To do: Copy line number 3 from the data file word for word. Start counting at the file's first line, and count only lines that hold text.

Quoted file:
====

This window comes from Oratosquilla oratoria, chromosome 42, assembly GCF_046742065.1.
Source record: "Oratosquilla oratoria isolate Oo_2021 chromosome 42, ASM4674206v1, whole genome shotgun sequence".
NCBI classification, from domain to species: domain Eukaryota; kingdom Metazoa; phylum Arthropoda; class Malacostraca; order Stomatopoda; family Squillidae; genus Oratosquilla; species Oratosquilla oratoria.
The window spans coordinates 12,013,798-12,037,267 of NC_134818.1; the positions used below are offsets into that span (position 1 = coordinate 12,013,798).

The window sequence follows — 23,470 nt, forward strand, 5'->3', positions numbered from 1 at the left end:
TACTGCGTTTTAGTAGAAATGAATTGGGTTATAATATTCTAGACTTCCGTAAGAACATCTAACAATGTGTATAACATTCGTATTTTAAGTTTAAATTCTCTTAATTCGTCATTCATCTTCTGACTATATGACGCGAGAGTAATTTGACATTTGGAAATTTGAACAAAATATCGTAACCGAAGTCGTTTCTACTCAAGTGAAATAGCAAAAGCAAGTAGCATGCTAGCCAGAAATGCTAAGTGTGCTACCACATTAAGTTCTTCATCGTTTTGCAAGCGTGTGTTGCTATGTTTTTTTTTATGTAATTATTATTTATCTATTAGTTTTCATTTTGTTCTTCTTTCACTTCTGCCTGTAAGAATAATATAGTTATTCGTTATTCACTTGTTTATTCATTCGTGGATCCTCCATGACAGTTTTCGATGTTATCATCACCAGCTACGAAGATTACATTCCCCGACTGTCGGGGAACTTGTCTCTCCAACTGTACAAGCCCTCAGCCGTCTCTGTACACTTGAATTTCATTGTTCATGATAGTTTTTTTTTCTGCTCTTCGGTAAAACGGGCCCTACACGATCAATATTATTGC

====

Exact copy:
NCBI classification, from domain to species: domain Eukaryota; kingdom Metazoa; phylum Arthropoda; class Malacostraca; order Stomatopoda; family Squillidae; genus Oratosquilla; species Oratosquilla oratoria.